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Article re CUBIC's foul play

  1. 13 Posts.
    Fight for ticketing contract a bloody affair
    ABACUS by Elizabeth Knight
    August 1 2002

    Just how grubby/competitive can the scramble for a Government tender get? Several inches of court documents that became available this week provide a pretty good guide.

    The stakes were high. The contract to provide a smartcard to replace the bus, train and ferry ticketing in NSW was worth $100 million or more.

    Contestant one was the Australian-listed ERG and its wholly-owned Integrated Transit Solutions.

    ERG already has the contract for ticketing buses and ferries in NSW.

    Contestant two was US-based Cubic Transportation Systems, the State Rail ticketing incumbent.

    When it became known that ERG was the preferred tenderer, Cubic began legal action in which it claimed that the process of determining the preferred tenderer was unfair.

    While this action by Cubic might seem fairly normal commercial behaviour, the string of documents submitted in evidence unveils a strategy which involved winning the tender as a first option but, as a second option, was aimed at making sure ERG didn't get it and the whole tender was "killed".

    Documents reveal a letter from one Cubic senior executive to another: "My view is that it is better to kill this job now than to find a way for us to be selected preferred proponent or to let ERG have it. If we are selected as preferred proponent (which I don't see as 50 per cent probable at this time) I am convinced ERG will sue the government over it. So we won't be awarded a contract anyway because it will be tied up indefinitely in litigation.

    "On the other hand the Sydney contract announcement is crucial for ERG in building up its share price ... so I'm not inclined to hand it to them. It would make them stronger and more capable of taking us on elsewhere around the world. My recommendation is that we send the hard hitting letters we have drafted to [NSW Transport Minister Carl] Scully and [director-general of transport Michael] Deegan before [tender evaluation team member John] Armstrong has the chance to sneak a recommendation through government cabinet. These will make the politicians nervous and give treasury more ammunition to try to kill the project ..."

    The Cubic consortium, which included the Commonwealth Bank, appeared to have a focus on ERG's financial situation, mentioning in one internal note that its share price had fallen by 75 per cent.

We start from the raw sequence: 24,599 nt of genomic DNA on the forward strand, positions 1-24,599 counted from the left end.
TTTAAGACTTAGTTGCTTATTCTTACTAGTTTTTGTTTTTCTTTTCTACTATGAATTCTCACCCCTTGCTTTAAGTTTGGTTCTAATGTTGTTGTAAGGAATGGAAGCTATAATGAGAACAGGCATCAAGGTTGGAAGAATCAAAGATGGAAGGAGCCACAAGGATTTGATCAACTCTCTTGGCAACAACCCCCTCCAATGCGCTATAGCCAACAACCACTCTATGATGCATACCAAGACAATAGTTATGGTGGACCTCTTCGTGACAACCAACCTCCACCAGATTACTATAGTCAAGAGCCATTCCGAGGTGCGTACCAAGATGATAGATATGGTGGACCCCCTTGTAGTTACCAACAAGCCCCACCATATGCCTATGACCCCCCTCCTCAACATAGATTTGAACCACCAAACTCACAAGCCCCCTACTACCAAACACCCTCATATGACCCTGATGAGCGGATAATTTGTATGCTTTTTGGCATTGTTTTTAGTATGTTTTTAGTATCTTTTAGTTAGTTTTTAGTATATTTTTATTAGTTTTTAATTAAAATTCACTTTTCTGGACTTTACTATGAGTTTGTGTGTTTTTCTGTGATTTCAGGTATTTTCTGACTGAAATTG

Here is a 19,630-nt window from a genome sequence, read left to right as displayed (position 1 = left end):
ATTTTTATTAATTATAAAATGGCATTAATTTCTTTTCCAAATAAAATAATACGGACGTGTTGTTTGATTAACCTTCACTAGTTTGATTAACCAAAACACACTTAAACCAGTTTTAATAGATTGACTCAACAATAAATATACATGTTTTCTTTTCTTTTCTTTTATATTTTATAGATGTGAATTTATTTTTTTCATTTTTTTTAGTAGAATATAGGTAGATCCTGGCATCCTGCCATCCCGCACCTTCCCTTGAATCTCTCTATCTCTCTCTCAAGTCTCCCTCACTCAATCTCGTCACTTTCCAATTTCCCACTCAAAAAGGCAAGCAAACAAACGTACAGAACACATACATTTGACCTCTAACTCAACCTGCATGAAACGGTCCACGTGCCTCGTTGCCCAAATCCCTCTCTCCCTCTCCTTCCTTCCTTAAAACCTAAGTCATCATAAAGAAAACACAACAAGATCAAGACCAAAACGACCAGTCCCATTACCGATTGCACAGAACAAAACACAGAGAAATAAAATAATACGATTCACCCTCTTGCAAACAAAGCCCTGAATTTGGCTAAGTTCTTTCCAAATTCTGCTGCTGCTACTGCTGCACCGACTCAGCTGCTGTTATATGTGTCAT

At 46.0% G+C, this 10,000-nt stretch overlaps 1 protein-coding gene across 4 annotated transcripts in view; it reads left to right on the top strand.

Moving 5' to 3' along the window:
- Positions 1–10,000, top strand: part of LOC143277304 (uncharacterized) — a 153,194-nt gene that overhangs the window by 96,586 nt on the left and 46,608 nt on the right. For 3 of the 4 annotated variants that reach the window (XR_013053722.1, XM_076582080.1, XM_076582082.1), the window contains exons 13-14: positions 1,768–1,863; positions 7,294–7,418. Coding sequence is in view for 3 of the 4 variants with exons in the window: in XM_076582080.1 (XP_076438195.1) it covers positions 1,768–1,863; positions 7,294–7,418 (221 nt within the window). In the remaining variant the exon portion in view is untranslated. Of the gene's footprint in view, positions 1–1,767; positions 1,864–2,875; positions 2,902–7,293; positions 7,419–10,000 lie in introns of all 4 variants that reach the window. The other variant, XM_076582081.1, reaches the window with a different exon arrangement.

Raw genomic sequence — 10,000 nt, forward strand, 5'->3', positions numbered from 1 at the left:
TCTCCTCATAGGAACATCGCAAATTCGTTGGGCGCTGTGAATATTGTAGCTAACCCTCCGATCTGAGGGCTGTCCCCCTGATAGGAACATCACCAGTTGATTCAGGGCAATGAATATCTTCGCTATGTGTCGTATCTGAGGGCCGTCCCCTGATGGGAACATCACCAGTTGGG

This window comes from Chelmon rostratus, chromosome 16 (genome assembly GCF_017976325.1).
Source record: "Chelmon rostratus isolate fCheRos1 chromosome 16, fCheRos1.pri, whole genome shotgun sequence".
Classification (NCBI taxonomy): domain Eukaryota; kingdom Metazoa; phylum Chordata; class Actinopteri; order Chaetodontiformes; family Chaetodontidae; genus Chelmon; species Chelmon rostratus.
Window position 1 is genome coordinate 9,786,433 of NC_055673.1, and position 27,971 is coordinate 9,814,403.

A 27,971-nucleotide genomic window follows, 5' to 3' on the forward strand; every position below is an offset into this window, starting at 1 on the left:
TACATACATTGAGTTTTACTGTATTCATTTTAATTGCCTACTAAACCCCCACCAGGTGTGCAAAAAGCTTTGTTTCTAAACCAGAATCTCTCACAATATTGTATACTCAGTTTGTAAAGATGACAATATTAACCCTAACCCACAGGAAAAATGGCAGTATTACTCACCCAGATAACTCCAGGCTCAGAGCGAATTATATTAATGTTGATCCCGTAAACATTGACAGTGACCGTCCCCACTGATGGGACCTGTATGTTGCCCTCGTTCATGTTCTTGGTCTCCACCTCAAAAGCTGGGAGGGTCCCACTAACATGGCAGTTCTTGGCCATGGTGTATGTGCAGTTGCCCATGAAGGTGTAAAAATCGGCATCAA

Oddly enough, Cubic attributed that fall in market value to competition from it in Sydney and Brisbane.

    At the time in late 2001, uncertainty surrounding the Sydney contract, and the possibility it might be abandoned by the Government altogether, probably was the biggest weight on the ERG share price. This, combined with the general technology sector fallout, put additional pressure on the stock.

    Only a few months later yet another pressure emerged on ERG's share price. It announced the shock departure of its finance director and an 83 per cent slump in profit after auditors refused to approve a $31 million contribution from software sales licence fees. Cubic was covering its political bases at the same time.

    In another internal document, Cubic executives said that in keeping with its objective of blocking the awarding of the Sydney ITS contract to ERG it had "through a third person not traceable to Cubic, the State Opposition Party Transport Minister and Chief of Staff of Opposition Party Leader have been appropriately briefed on the procurement debacle. Additionally a left wing Labour [sic] Party MP has been briefed (who is not particularly friendly to the governing right wing power base of the State Labour Party) ..."

    Cubic correspondence suggests the State Rail Authority didn't consider the project a priority and wasn't paying it much attention. "They need $4 billion in capital improvements to keep the trains running on the track and this issue is occupying the time", according to this correspondence. "Through the efforts of our lobbyists I am trying to have the project killed/deferred on the basis that funds could be better spent elsewhere at the present time (as well as for reason of evaluation team 'bias' against our consortium)."

    But all this careful planning appears to have backfired this week when the judgement was finally handed down - in favour of the defendant, the NSW Government.

    The judge concluded that the point of the proceedings was, broadly speaking, to prevent the defendant from entering into a contract with ERG for the smartcards.

    He said there had been gross breaches of the plaintiff's obligations of honesty.

    ERG boss Peter Fogarty has financial issues. But right now he is talking about his legal avenues in the wake of what he describes as a two-year campaign by Cubic and the Commonwealth Bank aimed at damaging his company's reputation.

    This story was found at:

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